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Phthalate exposure ups risk of pregnancy loss in Chinese women

Tristan Manalac
10 Aug 2017
Rights groups are also concerned about surrogate mothers being exploited due to the unregulated environments.

Higher urinary concentrations of monoethyl phthalate (MEP), high molecular weight phthalate (HMWP) metabolites, and other phthalate metabolites, increase the risk of pregnancy loss in pregnant Chinese women, a new study has found.

“Our findings suggested that Chinese women who were exposed to phthalates during early pregnancy had an increased risk of clinical pregnancy loss, especially embryonic loss,” researchers said.

Concentrations of phthalate metabolites were measured from urine samples of 3,111 pregnant women. Those with ectopic pregnancies, stillbirths, therapeutic abortions or multiple gestations were excluded from the study.

Aside from MEP and HMWP metabolites, urinary levels of monomethyl phthalate, monobutyl phthalate (MBP), monobenzyl phthalate, mono (2-ethylhexyl) phthalate, mono (2-ethyl-5-oxohexyl) phthalate (MEOHP), mono (2-ethyl-5-hydroxyhexyl) phthalate (MEHHP) and low molecular weight phthalate (LMWP) metabolites were also measured.

Logistic regression analysis showed that a higher risk of clinical pregnancy loss was significantly associated with higher levels of MEP (odds ratio [OR], 1.62; 95 percent CI, 0.98 to 2.69), MBP (OR, 1.59; 1.00 to 2.56), MEOHP (OR, 1.70; 1.05 to 2.74), MEHHP (OR, 2.26; 1.35 to 3.78), LMWP (OR, 1.60; 1.00 to 2.60) and HMWP (OR, 1.74; 1.08 to 2.80) after adjusting for education, parity, maternal age and gestational weeks. [Sci Rep 2017;7:6800]

Similarly, the risk of embryonic loss was associated with higher concentrations of MEP (OR, 1.65; 0.84 to 3.23), MEOHP (OR, 2.16; 1.13 to 4.11), MEHHP (OR, 2.19; 1.12 to 4.28) and HMWP (OR, 2.19; 1.15 to 4.17). In contrast, the risk of foetal loss was associated only with higher MEHHP levels (OR, 2.41; 1.10 to 5.30).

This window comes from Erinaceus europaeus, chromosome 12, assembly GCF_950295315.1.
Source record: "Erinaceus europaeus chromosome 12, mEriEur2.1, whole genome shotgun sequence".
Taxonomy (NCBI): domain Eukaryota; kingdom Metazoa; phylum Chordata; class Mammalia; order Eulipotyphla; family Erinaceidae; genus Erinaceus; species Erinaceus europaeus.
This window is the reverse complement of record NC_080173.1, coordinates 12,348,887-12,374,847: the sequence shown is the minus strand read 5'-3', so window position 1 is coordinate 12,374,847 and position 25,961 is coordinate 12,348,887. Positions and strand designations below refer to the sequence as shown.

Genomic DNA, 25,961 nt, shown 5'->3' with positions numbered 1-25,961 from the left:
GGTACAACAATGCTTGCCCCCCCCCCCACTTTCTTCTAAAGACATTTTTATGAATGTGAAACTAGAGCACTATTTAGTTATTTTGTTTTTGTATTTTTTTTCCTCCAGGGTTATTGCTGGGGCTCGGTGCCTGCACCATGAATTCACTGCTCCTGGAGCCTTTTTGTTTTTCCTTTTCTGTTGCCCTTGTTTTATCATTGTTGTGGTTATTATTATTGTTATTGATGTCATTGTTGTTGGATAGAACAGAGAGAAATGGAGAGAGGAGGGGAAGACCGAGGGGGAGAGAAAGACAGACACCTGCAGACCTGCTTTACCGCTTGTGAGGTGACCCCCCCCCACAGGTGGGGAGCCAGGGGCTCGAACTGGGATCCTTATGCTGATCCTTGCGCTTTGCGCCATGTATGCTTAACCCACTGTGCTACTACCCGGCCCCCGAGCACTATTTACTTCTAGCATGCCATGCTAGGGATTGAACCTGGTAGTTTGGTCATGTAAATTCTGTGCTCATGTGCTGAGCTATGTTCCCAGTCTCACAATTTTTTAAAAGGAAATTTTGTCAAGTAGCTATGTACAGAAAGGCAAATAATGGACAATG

The current literature has been conflicted about the extent of the relationship between exposures to different types of phthalates with pregnancy loss, researchers said. [Environ Health Perspect 2012; 120:458-463; Epidemiology 2016; 27:879-888]

“We hypothesized that the discrepancy between the present study and the previous studies was attributed partially to the differences in maternal characteristics, study design, sample size and miscarriage type and partially to co-linearity among phthalate metabolites,” they continued.

The current study showed that embryonic loss was sensitive to phthalate exposure possibly because phthalates interfere with oestradiol and progesterone production in the ovaries, the investigators explained.

“Their adverse effects on endocrine functioning is likely to change the circulating levels of hormones responsible for maintaining pregnancy.”

The study has some important limitations. One is the unusually low proportion of pregnancy loss in the study sample which may be explained by the higher socioeconomic status of the participants in general. Use of a single-spot urine sample for measuring phthalate concentration is another weakness.

Regardless, the study has shown that exposure to phthalates during pregnancy, measured through urinary phthalate levels, is a risk factor for pregnancy loss in Chinese women. Future studies are needed to verify these findings.

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